November 28, 2012 - 7:08 PM
The Crown lawyer of a hit and run trial said today that the man accused is lying to the court.
It is the eight day of the trial of Chase Donaldson, the man accused of driving dangerously along Aberdeen Rd, fatally colliding with a pedestrian, and fleeing the scene without contacting 911. The victim, Kiera-Leigh Carlson, was found dead on the side of Aberdeen Rd the morning of May 1, 2010.
During his time on the witness stand yesterday and today, Donaldson described how he searched the area multiple times on foot, with his headlights and also with a flashlight. He testified that he found nothing.
But the Crown isn't buying it.
Crown lawyer Iain Currie said today that Donaldson must have seen Carlson's body if he had indeed been looking where he said he was.
"Miss Carlson had a shock of blonde hair, and she was wearing a light-coloured jacket," said Currie. "You would have seen Miss Carlson with or without a flashlight."
"I was looking another way," said Donaldson, who stared at the stand.
Donaldson said he didn't walk as far along the road as he had earlier stated.
"Can you provide any explanation of why you didn't look in the spot you had hit the object?" asked Currie.
"Because I was looking where I thought it landed," said Donaldson.
It became clear the witness was holding back tears, and Currie asked if he needed a break. Donaldson said he did not.
"You couldn't have looked for 15 minutes and not have seen Miss Carlson," continued Currie.
"The only reason you wouldn't have looked there (the site of the impact) would be if you didn't want to find what you were looking for."
Currie went on to rephrase his question in numerous ways, asking the witness how he could have missed the body that was clearly visible. Donaldson continued to reply with, "I can't say."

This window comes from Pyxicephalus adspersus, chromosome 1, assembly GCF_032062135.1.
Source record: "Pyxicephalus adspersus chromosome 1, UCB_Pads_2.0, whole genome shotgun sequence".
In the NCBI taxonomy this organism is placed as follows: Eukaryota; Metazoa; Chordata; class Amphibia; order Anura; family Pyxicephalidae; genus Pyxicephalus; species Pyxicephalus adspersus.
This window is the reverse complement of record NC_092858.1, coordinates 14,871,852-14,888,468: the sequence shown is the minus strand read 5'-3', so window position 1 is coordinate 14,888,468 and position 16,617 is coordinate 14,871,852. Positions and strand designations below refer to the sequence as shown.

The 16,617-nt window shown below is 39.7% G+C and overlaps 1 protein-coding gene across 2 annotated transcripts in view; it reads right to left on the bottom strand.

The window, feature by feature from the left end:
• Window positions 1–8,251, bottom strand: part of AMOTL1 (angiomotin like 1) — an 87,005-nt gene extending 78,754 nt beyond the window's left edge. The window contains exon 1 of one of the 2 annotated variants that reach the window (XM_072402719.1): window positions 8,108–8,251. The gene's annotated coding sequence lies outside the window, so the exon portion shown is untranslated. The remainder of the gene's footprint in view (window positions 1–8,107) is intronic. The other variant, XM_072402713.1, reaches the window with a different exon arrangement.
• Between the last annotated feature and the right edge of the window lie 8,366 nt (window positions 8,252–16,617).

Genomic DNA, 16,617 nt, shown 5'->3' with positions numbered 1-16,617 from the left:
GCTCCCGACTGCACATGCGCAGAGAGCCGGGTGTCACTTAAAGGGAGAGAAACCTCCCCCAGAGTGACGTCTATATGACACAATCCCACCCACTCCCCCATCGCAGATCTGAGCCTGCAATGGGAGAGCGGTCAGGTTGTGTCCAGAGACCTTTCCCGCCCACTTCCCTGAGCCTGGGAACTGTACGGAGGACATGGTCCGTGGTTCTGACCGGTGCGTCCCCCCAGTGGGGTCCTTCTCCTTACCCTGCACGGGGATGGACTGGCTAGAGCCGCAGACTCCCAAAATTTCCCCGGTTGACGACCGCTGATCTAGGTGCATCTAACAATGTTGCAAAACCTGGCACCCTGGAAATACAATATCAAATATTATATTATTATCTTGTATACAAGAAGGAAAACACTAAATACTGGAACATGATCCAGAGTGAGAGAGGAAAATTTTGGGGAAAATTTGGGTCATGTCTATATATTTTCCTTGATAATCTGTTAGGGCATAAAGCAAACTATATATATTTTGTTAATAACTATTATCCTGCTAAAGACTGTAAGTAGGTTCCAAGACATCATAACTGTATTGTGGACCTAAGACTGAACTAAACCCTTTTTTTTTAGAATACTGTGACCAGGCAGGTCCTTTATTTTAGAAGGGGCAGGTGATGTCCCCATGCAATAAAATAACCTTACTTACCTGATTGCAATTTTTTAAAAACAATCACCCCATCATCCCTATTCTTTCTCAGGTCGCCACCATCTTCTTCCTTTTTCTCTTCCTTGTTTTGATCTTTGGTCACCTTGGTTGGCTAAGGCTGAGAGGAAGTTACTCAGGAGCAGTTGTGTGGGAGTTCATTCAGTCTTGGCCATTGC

Currie also returned to the topic of the 911 call Donaldson had dialed and then hung up on.
"Let me suggest to you that even if a very small chance existed that a person had been hit, it would have been worth a few seconds of your time to talk to the 911 operator," said Currie.
Donaldson said he hung up because he didn't know what had been hit.
"There is only one reason why someone would fail to call 911, or worse, hang up, and the reason is, you didn't want to get in trouble," said Currie.
Currie compared call records from Donaldson's cell phone and home phone and stated that the times of those calls didn't match Donaldson's story. They showed, he said, that Donaldson hadn't stayed at the scene as long as he'd claimed.
In a photo, Currie pointed out a series of blue streaks on Donaldson's Subaru—the vehicle known to have struck Carlson. Currie said Donaldson would have noticed the blue streaks when he looked his car over for damage in his lit carport that night. Currie tried to get Donaldson, who has refused to say he knew he'd hit a person that night, to explain what else could have left the blue smear. Carlson was wearing blue jeans the night of the accident.
Currie again brought up Donaldson's driving speeds that night. Donaldson testified that he couldn't remember how fast he was going right before he swerved and hit Carlson.
"I don't know how much I slowed down. I know I had planned to slow down. I was about to, but then I saw the headlights," said Donaldson, who testified that the sight of an oncoming car caused him to swerve out of the way to avoid a head-on collision.
Currie insisted it was already too late to slow down.
The trial resumes tomorrow.
News from © InfoTel News Ltd, 2012